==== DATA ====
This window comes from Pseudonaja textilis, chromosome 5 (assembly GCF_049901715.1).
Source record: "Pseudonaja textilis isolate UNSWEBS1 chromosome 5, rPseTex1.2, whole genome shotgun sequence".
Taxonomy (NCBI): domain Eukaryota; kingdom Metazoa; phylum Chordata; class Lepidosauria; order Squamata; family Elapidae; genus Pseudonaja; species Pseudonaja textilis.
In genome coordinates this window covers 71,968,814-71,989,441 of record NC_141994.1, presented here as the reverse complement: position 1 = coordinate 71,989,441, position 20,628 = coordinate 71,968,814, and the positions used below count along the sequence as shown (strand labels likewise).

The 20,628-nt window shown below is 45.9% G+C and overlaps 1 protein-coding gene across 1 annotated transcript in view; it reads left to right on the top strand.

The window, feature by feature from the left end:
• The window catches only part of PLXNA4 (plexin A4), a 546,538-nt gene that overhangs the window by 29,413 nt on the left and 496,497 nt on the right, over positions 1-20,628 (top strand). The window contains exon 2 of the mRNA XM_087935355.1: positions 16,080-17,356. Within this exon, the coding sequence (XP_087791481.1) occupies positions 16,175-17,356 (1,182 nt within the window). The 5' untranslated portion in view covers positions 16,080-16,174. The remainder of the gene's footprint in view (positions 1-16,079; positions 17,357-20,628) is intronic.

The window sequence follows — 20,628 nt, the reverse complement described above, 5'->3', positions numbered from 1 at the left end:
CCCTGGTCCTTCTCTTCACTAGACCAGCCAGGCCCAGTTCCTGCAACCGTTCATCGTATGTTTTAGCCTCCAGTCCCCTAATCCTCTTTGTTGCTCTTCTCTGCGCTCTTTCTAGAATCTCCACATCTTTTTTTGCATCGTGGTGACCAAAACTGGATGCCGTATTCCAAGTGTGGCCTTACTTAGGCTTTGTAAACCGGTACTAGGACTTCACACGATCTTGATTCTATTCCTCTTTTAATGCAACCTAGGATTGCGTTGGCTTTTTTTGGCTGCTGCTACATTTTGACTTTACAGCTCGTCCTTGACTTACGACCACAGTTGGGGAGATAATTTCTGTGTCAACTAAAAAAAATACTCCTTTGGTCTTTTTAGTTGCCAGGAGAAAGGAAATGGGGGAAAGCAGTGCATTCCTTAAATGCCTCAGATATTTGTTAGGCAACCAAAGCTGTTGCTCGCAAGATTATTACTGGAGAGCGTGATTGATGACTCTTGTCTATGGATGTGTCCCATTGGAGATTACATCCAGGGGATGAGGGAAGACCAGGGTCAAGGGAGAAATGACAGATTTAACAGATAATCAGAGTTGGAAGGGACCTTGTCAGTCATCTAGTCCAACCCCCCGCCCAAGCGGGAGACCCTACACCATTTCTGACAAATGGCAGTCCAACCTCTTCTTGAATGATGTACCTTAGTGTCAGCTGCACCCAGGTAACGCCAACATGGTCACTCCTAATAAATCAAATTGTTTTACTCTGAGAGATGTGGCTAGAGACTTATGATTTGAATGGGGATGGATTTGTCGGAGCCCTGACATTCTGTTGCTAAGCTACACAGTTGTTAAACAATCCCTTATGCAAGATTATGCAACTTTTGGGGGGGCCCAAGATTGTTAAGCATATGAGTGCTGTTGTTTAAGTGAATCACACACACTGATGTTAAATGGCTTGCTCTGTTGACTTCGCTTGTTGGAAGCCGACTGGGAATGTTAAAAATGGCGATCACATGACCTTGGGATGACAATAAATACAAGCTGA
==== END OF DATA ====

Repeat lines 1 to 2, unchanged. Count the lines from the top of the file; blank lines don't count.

This window comes from Pseudonaja textilis, chromosome 5 (assembly GCF_049901715.1).
Source record: "Pseudonaja textilis isolate UNSWEBS1 chromosome 5, rPseTex1.2, whole genome shotgun sequence".